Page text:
Anniversary of Kennedy assassination brings crowds back to Dealey Plaza for quiet remembrance

  • Article by: JAMIE STENGLE , Associated Press
  • Updated: November 22, 2013 - 8:00 PM

DALLAS — It was the same time, 12:30 p.m., Friday, Nov. 22. It was the same place, downtown Dallas.

But 50 years later, the thousands of people who filled Dealey Plaza weren't there to cheer but to remember in quiet sadness the young, handsome president with whom Dallas will always be "linked in tragedy."

The solemn ceremony presided over by Mayor Mike Rawlings was the first time the city had organized an official Kennedy anniversary event, issuing 5,000 free tickets and erecting a stage with video screens.

Somber remembrances extended from Dallas to the shores of Cape Cod, with moments of silence, speeches by historians and, above all, simple reverence for a time and a leader long gone.

"We watched the nightmarish reality in our front yard," Rawlings told the crowd, which assembled just steps from the Texas School Book Depository building where Lee Harvey Oswald fired from the sixth floor at Kennedy's open-top limousine. "Our president had been taken from us, taken from his family, taken from the world."

Two generations later, the assassination still stirs quiet sadness in the baby boomers who remember it as the beginning of a darker, more cynical time.

"A new era dawned and another waned a half-century ago, when hope and hatred collided right here in Dallas," Rawlings told the crowd that gathered under gray skies and in near-freezing temperatures. The mayor said the slaying prompted Dallas to "turn civic heartbreak into hard work" and helped the city mature into a more tolerant, welcoming metropolis.

The slain president "and our city will forever be linked in tragedy, yes," Rawlings said. "But out of tragedy, an opportunity was granted to us: how to face the future when it's the darkest and uncertain."

Historian David McCullough said Kennedy "spoke to us in that now-distant time past, with a vitality and sense of purpose such as we had never heard before."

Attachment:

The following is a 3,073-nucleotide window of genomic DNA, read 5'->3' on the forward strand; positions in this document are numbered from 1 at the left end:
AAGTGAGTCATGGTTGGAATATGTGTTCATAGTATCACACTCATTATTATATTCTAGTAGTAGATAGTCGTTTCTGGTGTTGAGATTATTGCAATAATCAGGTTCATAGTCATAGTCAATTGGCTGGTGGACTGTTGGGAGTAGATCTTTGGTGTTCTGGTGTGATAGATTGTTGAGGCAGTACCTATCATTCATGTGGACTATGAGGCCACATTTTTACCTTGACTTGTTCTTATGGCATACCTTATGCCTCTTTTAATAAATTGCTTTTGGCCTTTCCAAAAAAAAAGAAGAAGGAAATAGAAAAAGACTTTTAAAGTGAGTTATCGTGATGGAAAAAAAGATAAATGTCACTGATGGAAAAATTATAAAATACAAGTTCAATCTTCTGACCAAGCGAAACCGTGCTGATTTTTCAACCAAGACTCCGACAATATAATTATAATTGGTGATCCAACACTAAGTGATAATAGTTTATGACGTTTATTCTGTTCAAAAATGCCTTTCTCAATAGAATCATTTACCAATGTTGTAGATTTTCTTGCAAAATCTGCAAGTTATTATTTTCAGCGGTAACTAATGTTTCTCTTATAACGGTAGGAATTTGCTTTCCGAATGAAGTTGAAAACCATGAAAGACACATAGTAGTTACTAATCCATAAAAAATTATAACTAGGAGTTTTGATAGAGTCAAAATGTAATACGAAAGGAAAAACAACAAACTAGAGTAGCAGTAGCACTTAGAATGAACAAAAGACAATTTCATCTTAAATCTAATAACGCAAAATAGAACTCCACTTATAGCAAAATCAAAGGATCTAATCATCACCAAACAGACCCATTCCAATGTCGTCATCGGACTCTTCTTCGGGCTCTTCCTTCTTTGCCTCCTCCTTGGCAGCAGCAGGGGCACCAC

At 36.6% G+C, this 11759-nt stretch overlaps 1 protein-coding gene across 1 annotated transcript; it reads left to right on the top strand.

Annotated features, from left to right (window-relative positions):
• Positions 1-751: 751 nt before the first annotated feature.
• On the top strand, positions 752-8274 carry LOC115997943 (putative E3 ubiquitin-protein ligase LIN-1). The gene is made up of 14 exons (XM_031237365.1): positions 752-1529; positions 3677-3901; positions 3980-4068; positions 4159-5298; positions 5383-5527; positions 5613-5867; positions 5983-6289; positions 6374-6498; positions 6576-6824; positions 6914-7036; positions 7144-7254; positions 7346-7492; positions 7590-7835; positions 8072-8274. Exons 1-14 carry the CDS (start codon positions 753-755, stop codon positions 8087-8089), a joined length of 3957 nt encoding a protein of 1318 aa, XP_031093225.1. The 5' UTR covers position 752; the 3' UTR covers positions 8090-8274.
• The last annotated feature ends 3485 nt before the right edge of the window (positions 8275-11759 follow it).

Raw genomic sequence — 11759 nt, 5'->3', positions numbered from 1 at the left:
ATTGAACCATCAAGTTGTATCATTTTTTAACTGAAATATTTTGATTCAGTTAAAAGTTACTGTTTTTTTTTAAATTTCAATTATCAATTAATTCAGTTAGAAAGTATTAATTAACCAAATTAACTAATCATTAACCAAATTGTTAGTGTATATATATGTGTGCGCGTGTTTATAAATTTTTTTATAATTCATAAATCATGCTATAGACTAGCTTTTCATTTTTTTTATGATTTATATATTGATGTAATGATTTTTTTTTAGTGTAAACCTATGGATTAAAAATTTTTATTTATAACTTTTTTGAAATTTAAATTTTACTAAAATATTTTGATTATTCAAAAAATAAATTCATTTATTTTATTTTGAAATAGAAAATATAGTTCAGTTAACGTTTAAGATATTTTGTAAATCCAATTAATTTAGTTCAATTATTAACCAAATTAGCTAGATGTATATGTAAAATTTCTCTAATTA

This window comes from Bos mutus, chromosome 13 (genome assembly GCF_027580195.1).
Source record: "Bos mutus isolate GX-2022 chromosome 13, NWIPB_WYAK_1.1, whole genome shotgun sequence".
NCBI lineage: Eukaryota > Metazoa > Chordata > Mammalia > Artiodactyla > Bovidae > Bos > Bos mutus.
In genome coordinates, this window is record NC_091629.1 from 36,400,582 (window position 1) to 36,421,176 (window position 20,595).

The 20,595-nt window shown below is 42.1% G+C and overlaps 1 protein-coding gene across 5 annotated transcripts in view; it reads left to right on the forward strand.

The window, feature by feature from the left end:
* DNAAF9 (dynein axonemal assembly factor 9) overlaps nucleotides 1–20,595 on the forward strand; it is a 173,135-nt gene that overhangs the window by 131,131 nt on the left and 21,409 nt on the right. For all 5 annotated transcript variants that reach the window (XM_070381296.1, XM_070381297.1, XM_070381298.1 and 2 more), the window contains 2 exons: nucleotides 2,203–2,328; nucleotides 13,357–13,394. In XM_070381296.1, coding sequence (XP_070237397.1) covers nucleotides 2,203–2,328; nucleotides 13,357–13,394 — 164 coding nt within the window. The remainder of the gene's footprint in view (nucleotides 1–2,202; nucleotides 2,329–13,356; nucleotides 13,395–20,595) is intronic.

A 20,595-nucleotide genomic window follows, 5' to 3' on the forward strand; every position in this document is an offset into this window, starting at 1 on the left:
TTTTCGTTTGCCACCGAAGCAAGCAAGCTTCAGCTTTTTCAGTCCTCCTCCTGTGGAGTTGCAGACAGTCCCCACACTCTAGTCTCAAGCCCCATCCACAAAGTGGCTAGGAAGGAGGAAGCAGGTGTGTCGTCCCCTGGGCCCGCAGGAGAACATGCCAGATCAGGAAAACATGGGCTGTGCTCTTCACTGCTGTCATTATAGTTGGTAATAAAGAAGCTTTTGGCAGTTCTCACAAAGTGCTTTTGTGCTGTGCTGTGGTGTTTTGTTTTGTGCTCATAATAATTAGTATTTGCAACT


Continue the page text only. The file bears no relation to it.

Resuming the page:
Kennedy "was young to be president, but it didn't seem so if you were younger still," McCullough added. "He was ambitious to make it a better world, and so were we."

Past anniversaries in Dealey Plaza have been marked mostly by loose gatherings of the curious and conspiracy-minded, featuring everything from makeshift memorials and marching drummers to freewheeling discussions about others who might have been in on the killing.

On Friday, the mayor unveiled a plaque with remarks the president was supposed to deliver later that day in Dallas. Rawlings' comments were followed by a mournful tolling of bells and a moment of silence at the precise time that Kennedy was shot.

In Dallas, the dreary weather was far different from the bright sunshine that filled the day of the assassination. But that did not stop crowds from lining up hours before the ceremonies began.

Drew Carney and his girlfriend, Chelsea Medwechuk traveled from Toronto to attend the ceremony. Like many of those in attendance, they wore plastic ponchos to ward off the rain.

At 25 and 24, respectively, they were born a quarter-century after Kennedy died. Carney, a high school history teacher, said he became intrigued with Kennedy and his ideals as a teenager.

"It filled you with such hope," he said.

Elsewhere, flags were lowered to half-staff and wreaths were laid at Kennedy's presidential library and at a waterfront memorial near the family's Cape Cod compound.

Shortly after sunrise, Attorney General Eric Holder paid his respects at Kennedy's recently refurbished grave at Arlington National Cemetery, where a British cavalry officer stood guard, bagpipes played and a flame burned steadily as it has since Kennedy was buried.

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